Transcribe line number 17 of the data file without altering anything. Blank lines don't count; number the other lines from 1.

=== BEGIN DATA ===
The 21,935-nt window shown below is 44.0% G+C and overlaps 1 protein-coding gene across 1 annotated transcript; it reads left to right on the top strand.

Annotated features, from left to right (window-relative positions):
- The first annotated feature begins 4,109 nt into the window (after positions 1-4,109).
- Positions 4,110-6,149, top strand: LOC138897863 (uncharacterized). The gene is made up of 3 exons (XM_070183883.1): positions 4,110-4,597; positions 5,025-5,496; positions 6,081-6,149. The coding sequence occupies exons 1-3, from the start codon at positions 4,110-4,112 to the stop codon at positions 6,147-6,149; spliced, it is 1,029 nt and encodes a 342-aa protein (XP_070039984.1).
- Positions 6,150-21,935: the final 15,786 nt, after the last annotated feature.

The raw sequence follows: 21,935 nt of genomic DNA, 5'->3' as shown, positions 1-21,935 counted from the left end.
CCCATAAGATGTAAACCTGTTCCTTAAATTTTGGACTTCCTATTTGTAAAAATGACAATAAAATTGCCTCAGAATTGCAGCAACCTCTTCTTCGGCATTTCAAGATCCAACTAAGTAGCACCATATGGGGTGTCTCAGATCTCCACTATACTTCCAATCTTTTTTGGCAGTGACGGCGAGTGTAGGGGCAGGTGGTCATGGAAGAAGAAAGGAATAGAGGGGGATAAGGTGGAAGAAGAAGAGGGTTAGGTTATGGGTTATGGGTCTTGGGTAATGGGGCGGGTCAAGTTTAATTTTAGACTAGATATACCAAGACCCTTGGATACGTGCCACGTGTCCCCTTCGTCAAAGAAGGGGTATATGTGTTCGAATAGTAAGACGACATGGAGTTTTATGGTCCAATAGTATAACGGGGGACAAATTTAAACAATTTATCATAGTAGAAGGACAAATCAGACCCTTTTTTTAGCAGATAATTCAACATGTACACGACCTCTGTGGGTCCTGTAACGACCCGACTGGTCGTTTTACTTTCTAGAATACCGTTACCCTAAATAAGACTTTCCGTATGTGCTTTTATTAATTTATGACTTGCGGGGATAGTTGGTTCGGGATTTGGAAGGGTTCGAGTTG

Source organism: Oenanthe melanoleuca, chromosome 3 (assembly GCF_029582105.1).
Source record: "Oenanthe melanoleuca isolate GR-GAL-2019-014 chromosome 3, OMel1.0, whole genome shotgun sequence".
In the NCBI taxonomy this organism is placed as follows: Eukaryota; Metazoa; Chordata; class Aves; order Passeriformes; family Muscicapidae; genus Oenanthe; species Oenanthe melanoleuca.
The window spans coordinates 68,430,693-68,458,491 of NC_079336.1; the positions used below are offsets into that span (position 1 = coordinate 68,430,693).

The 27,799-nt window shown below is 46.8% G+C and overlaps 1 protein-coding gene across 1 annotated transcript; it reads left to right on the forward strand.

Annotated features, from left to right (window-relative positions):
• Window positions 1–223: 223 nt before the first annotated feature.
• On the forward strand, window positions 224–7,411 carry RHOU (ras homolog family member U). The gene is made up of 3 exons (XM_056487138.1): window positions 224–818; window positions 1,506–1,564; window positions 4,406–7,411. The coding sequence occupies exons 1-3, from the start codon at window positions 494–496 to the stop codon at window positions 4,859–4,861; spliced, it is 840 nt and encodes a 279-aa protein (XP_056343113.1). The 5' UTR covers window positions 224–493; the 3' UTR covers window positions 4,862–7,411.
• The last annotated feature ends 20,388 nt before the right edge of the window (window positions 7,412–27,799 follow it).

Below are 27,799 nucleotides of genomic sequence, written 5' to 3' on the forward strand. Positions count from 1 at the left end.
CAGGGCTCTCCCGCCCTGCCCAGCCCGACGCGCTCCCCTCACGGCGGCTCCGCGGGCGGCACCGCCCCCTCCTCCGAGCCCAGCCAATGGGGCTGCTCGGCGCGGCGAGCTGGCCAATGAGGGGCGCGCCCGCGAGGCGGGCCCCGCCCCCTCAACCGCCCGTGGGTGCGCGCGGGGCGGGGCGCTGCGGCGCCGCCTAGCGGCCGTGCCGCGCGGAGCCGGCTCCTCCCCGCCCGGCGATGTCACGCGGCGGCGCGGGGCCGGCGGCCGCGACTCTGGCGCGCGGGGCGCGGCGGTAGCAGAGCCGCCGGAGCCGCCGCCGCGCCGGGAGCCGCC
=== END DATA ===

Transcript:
Below are 27,799 nucleotides of genomic sequence, written 5' to 3' on the forward strand. Positions count from 1 at the left end.